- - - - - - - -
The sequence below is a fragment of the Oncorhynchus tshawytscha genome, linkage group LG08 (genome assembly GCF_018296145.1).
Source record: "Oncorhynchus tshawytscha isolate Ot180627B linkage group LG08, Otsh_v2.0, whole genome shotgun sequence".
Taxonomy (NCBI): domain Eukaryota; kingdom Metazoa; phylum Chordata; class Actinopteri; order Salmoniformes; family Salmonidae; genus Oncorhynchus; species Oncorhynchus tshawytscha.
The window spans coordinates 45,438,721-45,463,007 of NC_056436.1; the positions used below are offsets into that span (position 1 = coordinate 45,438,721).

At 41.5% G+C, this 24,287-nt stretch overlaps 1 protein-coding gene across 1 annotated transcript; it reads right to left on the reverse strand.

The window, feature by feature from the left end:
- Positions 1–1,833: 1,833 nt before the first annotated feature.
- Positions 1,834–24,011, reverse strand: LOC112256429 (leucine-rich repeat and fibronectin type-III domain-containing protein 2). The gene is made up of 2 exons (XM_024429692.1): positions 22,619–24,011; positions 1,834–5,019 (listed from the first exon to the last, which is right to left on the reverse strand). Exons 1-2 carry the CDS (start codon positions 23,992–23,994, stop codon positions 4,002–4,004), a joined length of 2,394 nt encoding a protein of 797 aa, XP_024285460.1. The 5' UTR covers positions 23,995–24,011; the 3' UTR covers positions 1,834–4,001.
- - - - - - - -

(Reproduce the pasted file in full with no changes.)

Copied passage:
The sequence below is a fragment of the Oncorhynchus tshawytscha genome, linkage group LG08 (genome assembly GCF_018296145.1).
Source record: "Oncorhynchus tshawytscha isolate Ot180627B linkage group LG08, Otsh_v2.0, whole genome shotgun sequence".
Taxonomy (NCBI): domain Eukaryota; kingdom Metazoa; phylum Chordata; class Actinopteri; order Salmoniformes; family Salmonidae; genus Oncorhynchus; species Oncorhynchus tshawytscha.
The window spans coordinates 45,438,721-45,463,007 of NC_056436.1; the positions used below are offsets into that span (position 1 = coordinate 45,438,721).

At 41.5% G+C, this 24,287-nt stretch overlaps 1 protein-coding gene across 1 annotated transcript; it reads right to left on the reverse strand.

The window, feature by feature from the left end:
- Positions 1–1,833: 1,833 nt before the first annotated feature.
- Positions 1,834–24,011, reverse strand: LOC112256429 (leucine-rich repeat and fibronectin type-III domain-containing protein 2). The gene is made up of 2 exons (XM_024429692.1): positions 22,619–24,011; positions 1,834–5,019 (listed from the first exon to the last, which is right to left on the reverse strand). Exons 1-2 carry the CDS (start codon positions 23,992–23,994, stop codon positions 4,002–4,004), a joined length of 2,394 nt encoding a protein of 797 aa, XP_024285460.1. The 5' UTR covers positions 23,995–24,011; the 3' UTR covers positions 1,834–4,001.